One father [Tom] felt that the health visitor was mainly there to check up on them from a child protection point of view and was unable to answer the questions they had asked. This made him question the knowledge base of the health professional. Others felt they received conflicting advice from different health professionals [Akash] and some referred to a lack of coordination between members of the perinatal health services [David].

Provision and support

A lack of adequate facilities for fathers in hospital labour wards was raised. There was no provision for fathers to sleep, eat or wash, even when they had to stay with their partner overnight:

during the hospital stay, you know, there’s, sort of, no provision made for partners…I mean, you’re allowed to sleep on the floor, which is lovely, and you know, doable, but … there are no facilities where one can take a shower, for example, you just have to go home [Simon].

This was particularly problematic when they had to stay there for long periods, supporting their partner in labour. Men also found it difficult when they were asked to leave overnight following their baby’s birth as Ali explained:

…when the baby is born they don’t allow you to stay in the hospital, so maybe there can be some improvements over there [Ali].

When it came to accessing support for their own mental health and wellbeing, most fathers said they would only approach health professionals as their last port of call and the GP (family doctor) would be their professional of choice, as David explained:

I’d consider seeing a GP for a referral, but I wouldn’t approach the Maternity Services for that stuff. I wouldn’t ask the Health Visitors or other people we see at the GP.

Barriers to accessing support

The men interviewed described a general lack of appropriate support and information for new fathers. Only being able to obtain information through attending antenatal classes, which were more tailored to women, was insufficient. Some struggled to get appointments with their GP for their own mental health needs in a timely manner. Many did not know if there was any specific mental health support available to fathers. As one interviewee stated:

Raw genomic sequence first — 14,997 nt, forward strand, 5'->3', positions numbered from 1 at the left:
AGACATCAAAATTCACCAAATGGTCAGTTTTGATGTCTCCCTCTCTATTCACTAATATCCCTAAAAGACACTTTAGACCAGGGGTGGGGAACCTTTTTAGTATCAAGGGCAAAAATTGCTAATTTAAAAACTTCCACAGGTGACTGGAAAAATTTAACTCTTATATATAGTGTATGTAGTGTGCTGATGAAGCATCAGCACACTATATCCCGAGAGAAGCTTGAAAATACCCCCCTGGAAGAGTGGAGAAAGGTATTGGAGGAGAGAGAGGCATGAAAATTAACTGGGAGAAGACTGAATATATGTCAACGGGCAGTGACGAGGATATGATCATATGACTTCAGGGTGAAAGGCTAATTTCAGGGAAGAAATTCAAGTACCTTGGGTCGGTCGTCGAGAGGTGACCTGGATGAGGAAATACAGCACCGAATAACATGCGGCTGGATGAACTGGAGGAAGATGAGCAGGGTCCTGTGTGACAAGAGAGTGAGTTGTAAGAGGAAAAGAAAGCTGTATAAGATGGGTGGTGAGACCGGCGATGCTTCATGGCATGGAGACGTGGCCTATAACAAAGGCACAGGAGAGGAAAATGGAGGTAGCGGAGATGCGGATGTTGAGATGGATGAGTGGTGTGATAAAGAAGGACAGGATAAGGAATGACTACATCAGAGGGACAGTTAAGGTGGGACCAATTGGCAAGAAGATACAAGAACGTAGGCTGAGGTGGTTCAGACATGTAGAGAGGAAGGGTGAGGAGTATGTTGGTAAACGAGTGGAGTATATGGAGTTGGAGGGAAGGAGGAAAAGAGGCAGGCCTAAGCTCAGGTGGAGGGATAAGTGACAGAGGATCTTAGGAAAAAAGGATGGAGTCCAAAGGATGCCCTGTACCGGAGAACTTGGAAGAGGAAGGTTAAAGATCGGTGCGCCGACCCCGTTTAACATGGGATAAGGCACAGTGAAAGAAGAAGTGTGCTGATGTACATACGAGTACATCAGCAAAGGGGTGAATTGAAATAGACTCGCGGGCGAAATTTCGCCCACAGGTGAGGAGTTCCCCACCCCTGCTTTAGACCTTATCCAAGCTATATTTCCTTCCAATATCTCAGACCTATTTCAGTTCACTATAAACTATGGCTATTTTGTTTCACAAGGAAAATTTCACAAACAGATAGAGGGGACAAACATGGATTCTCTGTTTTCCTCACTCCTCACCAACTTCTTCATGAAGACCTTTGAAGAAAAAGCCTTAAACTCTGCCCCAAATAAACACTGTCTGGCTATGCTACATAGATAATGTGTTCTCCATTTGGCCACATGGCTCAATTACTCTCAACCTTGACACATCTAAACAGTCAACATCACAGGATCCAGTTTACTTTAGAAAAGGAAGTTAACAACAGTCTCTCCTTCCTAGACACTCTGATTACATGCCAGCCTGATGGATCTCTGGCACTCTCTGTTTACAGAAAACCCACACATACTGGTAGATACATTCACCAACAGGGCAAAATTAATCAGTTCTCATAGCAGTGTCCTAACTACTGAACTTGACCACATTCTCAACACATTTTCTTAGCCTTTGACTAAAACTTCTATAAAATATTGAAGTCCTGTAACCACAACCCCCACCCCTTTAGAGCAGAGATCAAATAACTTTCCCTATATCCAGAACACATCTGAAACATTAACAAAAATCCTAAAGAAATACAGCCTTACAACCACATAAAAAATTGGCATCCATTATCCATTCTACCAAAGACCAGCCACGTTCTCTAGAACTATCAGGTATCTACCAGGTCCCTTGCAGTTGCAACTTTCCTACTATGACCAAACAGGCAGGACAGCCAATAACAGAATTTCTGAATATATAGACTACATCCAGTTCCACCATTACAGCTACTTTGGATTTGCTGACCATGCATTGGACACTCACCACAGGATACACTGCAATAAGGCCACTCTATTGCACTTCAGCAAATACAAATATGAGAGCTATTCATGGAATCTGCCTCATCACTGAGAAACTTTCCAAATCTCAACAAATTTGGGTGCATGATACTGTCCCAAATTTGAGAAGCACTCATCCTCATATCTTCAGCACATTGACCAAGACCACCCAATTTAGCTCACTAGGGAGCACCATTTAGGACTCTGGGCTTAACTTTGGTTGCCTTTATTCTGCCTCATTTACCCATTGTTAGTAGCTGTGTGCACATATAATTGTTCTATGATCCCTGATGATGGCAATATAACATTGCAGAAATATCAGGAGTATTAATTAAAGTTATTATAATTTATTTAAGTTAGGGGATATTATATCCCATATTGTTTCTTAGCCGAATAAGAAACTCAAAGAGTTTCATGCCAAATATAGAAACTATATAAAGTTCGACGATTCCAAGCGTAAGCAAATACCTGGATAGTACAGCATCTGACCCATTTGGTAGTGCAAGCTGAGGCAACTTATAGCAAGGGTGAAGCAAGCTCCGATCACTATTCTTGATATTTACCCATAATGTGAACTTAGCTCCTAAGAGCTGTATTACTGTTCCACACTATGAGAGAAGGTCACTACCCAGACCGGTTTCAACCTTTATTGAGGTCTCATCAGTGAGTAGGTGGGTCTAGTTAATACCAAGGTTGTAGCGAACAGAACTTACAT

You don’t really know it’s accessible to you [Arjun], while another said: I don’t know where you’d actually go for that kind of support, necessarily. [Sanjay]. Furthermore, ambiguity about how to access mental health support in the NHS was described [Sam].

Some fathers questioned the training of GPs in dealing with fathers’ mental health issues [David], or that GPs were too ‘stretched’ to deal with such issues [Sam]. Men feared taking up health professionals’ time with their own mental health worries and avoided seeking help: ‘I feel like you really are aware - with that in mind, you really are aware that you’re taking up somebody else’s time if you are to be in that position, and it’s like, you know, I don’t want to bore you with my troubles’ [Adrian].

Most men were not asked about their mental health and wellbeing by health professionals at any contacts in the perinatal period. They viewed the health professionals as being mainly there for their partner and not for them. Fathers’ opinions were perceived by those interviewed as not important. Akash described that involving the father would be a ‘foreign concept’:

…no one really asks you how the father is doing, it’s all about the baby and the mum. So, yeah, it’s just a foreign concept, I think. [Akash]

It was apparent that there were several perceived barriers to men accessing support for their own mental health and wellbeing, including a general view expressed by the interviewees that it was difficult for men to talk about mental health problems. As perinatal services were perceived as being mainly for women, men often felt uncomfortable in female dominated groups such as those for breastfeeding support, postnatal support and mother and baby groups. Some men felt that it was culturally and socially unacceptable to talk negatively about fatherhood experiences or to admit to experiencing difficulties: ‘…feel a bit ridiculous if you’re saying, ‘Oh no, I’m finding it really difficult” [Sam].

There was also a general fear of being perceived negatively by work colleagues, friends and family if a mental health problem was identified, as men referred to the stigma of mental health: